Plus, yeast itself can bring flavours to wine we recognise from other applications. Baking uses the same species (though different strains) of yeast, explaining bready or biscuity character.

Wines aged on lees (dead yeast cells) will pick up a lot of this character, alongside other possible aromas like hay, or nuttier notes. Malolactic fermentation is another chemical reaction that alters the compounds in wine, converting malic acid to lactic acid (found in dairy products), explaining buttery or creamy notes.

tertiary aromas

Tertiary aromas Include those that arise from aging and oxidation of the wine. 

This can be oak aging, where oak barrels are used to store wine, imparting their own character to the elixir. Vanilla or coconut, smoke and well… wood. 

This can be aging in stainless steel, ceramic, or bottle as well. Here, it’s not about anything being added as much as exposure to small amounts of oxygen causing redox reactions, transforming compounds into other compounds. 

Given enough time, aged Riesling famously develops a compound called TDN as a result of this process, which is described as smelling of kerosene or petrol. 

With aging, primary fruit aromas and flavours that start out fresh and bright, soften to become jammier and more caramelised. Earthier character can develop in the bouquet, like mushrooms, truffle, leather, game.

While most casual drinkers will use the terms aroma and bouquet interchangeably, the two technically differ. Aroma refers to those primary fruit characters present in the grapes. The bouquet refers to the more developed aroma profile following fermentation and aging.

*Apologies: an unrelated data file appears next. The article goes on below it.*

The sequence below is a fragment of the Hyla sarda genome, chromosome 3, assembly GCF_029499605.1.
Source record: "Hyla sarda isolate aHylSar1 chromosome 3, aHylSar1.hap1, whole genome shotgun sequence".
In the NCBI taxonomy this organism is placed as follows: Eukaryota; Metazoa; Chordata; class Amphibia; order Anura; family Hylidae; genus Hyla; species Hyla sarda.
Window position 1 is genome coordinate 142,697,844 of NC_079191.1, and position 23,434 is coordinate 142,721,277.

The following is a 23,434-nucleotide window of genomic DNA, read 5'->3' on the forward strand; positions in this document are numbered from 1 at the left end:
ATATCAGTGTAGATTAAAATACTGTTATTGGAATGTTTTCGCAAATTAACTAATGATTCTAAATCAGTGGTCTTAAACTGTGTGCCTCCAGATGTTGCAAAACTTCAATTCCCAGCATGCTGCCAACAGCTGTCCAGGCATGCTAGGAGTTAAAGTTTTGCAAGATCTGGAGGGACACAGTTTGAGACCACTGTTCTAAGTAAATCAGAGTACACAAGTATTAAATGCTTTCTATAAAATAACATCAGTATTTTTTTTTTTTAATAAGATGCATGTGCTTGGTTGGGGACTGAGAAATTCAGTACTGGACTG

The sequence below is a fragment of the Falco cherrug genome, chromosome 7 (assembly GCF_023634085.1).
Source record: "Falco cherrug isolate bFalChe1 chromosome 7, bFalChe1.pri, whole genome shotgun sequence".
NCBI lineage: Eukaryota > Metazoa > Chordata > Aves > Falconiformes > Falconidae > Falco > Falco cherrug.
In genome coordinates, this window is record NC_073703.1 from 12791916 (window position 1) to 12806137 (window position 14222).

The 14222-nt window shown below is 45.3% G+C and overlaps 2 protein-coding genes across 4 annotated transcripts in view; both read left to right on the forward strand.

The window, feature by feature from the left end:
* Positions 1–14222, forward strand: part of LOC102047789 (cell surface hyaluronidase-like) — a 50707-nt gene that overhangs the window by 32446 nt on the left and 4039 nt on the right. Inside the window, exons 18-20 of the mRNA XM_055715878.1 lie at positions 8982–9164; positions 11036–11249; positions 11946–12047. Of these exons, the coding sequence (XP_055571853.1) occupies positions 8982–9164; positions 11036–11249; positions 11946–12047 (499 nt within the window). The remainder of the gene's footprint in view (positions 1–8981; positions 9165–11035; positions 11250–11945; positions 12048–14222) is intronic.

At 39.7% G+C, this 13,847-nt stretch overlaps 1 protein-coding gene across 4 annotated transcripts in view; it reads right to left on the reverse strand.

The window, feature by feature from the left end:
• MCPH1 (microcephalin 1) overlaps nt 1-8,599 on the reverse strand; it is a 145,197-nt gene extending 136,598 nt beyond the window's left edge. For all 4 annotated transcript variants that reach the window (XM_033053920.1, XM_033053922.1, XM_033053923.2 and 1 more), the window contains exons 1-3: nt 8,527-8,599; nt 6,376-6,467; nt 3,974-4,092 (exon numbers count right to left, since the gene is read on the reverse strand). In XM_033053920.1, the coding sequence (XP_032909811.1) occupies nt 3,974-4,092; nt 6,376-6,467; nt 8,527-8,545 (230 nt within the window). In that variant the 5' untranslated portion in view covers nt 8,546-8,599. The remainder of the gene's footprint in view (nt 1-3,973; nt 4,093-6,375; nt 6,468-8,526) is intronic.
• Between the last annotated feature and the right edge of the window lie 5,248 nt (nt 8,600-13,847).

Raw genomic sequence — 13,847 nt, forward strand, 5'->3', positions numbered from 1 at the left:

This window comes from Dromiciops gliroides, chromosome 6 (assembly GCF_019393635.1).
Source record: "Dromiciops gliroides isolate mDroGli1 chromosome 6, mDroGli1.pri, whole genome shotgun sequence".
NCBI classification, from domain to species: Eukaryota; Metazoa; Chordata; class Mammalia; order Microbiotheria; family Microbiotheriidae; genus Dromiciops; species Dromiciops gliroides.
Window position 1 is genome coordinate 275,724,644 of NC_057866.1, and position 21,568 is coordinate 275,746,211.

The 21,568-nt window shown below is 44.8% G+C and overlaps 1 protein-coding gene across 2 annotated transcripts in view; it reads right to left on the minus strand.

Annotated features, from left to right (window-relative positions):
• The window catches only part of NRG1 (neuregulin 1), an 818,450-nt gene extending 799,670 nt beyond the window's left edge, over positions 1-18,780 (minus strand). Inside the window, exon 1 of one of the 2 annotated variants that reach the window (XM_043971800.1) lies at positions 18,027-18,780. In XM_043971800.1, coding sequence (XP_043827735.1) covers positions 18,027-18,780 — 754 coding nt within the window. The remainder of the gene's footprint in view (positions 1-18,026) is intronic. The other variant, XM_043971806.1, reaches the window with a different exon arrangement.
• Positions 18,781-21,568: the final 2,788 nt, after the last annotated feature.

There are also scents that indicate faults in a wine. Mustiness, wet dog might mean a wine is corked. Bandaids or barnyard might indicate presence of a wild yeast called Brettanomyces that many dislike in a ferment. Too much exposure to oxygen, or too little, during fermentation and aging can cause a whole suite of curious aromas you might deem less than pleasant.

want to smell better?

Wines with a ‘good’ bouquet are often considered those that are more complex, so by their very nature, it can be difficult to identify individual scents. The key is simply practice. This might be guided by an expert, such as at a winery or in a guided tasting, to help point things out. 

Building a stronger base of scent memory can also help. Next time you’re eating an apple, cooking, touring a garden, passing an industrial site, take the time to mindfully catalogue different scents. Familiarising yourself with which scents are common to different varieties and styles can help too– many of us will identify a scent readily once it’s pointed out to us, but struggle solo.

All noses are different, all noses are beautiful. If yours doesn’t fall in with what you’re told you should smell, it doesn’t mean you’re wrong, your palate might just be calibrated a little differently. To sniff well, swirl first to ensure aroma molecules are agitated into the glass. Smell slowly, and move the glass closer and further away (different scent molecules have different weights, and may sit nearer the upper or lower rim of a tilted glass). Smell again after tasting, to see if that clarifies things for you. It might be helpful to think in terms of scent categories, ie. fruit, floral, spice, earth, mineral.

Still only getting wine? It could be worse, wine is delicious. Long may we sniff.